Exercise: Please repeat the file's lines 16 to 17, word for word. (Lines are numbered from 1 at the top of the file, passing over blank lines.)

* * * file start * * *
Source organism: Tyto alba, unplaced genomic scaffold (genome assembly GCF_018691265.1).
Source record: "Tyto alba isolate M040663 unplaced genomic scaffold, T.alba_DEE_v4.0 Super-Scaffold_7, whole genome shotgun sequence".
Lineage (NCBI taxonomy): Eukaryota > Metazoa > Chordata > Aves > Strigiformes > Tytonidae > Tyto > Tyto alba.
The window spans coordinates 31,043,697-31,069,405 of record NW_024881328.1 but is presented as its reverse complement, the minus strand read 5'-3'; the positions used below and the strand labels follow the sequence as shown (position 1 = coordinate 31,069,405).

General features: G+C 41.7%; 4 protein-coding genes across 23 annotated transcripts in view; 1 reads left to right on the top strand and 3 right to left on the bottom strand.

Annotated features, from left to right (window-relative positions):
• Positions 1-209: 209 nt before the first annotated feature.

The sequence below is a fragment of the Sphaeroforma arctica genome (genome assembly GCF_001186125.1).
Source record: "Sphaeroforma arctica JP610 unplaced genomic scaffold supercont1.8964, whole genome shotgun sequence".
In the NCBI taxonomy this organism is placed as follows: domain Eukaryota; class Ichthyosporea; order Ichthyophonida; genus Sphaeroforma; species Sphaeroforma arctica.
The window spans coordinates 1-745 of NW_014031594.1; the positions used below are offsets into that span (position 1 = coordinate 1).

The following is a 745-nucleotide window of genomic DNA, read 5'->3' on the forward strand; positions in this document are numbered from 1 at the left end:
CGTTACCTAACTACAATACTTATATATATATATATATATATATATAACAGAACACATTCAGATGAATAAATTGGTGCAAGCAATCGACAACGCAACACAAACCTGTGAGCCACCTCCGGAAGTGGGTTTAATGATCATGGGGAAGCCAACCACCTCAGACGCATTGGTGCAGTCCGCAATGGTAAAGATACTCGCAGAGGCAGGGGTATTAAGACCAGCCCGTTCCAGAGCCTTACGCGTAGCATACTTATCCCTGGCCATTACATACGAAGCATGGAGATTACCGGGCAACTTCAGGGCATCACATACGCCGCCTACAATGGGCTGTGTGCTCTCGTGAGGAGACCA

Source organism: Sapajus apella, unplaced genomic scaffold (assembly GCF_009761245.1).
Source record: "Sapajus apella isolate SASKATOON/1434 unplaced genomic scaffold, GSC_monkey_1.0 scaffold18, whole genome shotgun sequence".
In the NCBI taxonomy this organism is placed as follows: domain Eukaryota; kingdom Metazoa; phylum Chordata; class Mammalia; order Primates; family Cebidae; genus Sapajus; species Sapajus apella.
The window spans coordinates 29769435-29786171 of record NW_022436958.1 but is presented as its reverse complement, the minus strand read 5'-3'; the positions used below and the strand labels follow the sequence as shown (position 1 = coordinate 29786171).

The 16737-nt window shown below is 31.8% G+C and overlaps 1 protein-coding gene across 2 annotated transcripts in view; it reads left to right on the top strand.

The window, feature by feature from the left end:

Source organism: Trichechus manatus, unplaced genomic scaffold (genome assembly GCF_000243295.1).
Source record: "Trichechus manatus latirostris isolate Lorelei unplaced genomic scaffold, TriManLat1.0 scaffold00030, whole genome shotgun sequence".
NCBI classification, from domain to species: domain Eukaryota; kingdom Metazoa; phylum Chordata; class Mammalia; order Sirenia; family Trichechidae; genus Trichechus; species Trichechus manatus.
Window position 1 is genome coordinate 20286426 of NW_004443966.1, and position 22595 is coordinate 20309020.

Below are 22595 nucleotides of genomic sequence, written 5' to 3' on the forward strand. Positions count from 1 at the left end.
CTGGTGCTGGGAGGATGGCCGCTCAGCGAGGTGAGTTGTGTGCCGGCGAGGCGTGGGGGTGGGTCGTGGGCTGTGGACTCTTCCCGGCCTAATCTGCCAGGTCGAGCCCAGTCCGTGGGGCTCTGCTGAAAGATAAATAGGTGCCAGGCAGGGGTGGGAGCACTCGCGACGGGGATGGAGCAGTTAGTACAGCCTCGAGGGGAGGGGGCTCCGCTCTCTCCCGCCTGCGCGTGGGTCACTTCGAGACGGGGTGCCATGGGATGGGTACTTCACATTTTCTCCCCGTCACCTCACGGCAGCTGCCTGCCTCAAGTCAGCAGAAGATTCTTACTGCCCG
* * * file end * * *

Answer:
In the NCBI taxonomy this organism is placed as follows: domain Eukaryota; kingdom Metazoa; phylum Chordata; class Mammalia; order Primates; family Cebidae; genus Sapajus; species Sapajus apella.
The window spans coordinates 29769435-29786171 of record NW_022436958.1 but is presented as its reverse complement, the minus strand read 5'-3'; the positions used below and the strand labels follow the sequence as shown (position 1 = coordinate 29786171).